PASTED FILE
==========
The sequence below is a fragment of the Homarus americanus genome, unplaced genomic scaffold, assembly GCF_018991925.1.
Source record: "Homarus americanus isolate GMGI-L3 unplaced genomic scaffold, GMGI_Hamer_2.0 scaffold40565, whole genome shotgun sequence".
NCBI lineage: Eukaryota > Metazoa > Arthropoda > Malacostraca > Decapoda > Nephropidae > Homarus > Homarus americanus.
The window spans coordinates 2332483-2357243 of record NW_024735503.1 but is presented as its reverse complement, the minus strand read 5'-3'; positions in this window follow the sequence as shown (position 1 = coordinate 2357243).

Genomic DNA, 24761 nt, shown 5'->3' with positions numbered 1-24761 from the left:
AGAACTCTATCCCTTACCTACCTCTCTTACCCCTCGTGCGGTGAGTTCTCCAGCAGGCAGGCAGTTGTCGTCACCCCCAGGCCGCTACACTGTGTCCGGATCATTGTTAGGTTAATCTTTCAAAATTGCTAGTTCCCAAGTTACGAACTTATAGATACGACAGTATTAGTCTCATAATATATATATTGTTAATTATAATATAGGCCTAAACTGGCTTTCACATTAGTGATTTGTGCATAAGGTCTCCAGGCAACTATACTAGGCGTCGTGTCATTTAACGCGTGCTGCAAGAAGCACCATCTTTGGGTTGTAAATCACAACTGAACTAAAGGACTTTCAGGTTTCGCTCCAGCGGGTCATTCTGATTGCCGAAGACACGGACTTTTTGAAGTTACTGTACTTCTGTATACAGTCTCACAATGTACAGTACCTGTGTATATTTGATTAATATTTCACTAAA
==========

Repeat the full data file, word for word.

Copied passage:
The sequence below is a fragment of the Homarus americanus genome, unplaced genomic scaffold, assembly GCF_018991925.1.
Source record: "Homarus americanus isolate GMGI-L3 unplaced genomic scaffold, GMGI_Hamer_2.0 scaffold40565, whole genome shotgun sequence".
NCBI lineage: Eukaryota > Metazoa > Arthropoda > Malacostraca > Decapoda > Nephropidae > Homarus > Homarus americanus.
The window spans coordinates 2332483-2357243 of record NW_024735503.1 but is presented as its reverse complement, the minus strand read 5'-3'; positions in this window follow the sequence as shown (position 1 = coordinate 2357243).

Genomic DNA, 24761 nt, shown 5'->3' with positions numbered 1-24761 from the left:
AGAACTCTATCCCTTACCTACCTCTCTTACCCCTCGTGCGGTGAGTTCTCCAGCAGGCAGGCAGTTGTCGTCACCCCCAGGCCGCTACACTGTGTCCGGATCATTGTTAGGTTAATCTTTCAAAATTGCTAGTTCCCAAGTTACGAACTTATAGATACGACAGTATTAGTCTCATAATATATATATTGTTAATTATAATATAGGCCTAAACTGGCTTTCACATTAGTGATTTGTGCATAAGGTCTCCAGGCAACTATACTAGGCGTCGTGTCATTTAACGCGTGCTGCAAGAAGCACCATCTTTGGGTTGTAAATCACAACTGAACTAAAGGACTTTCAGGTTTCGCTCCAGCGGGTCATTCTGATTGCCGAAGACACGGACTTTTTGAAGTTACTGTACTTCTGTATACAGTCTCACAATGTACAGTACCTGTGTATATTTGATTAATATTTCACTAAA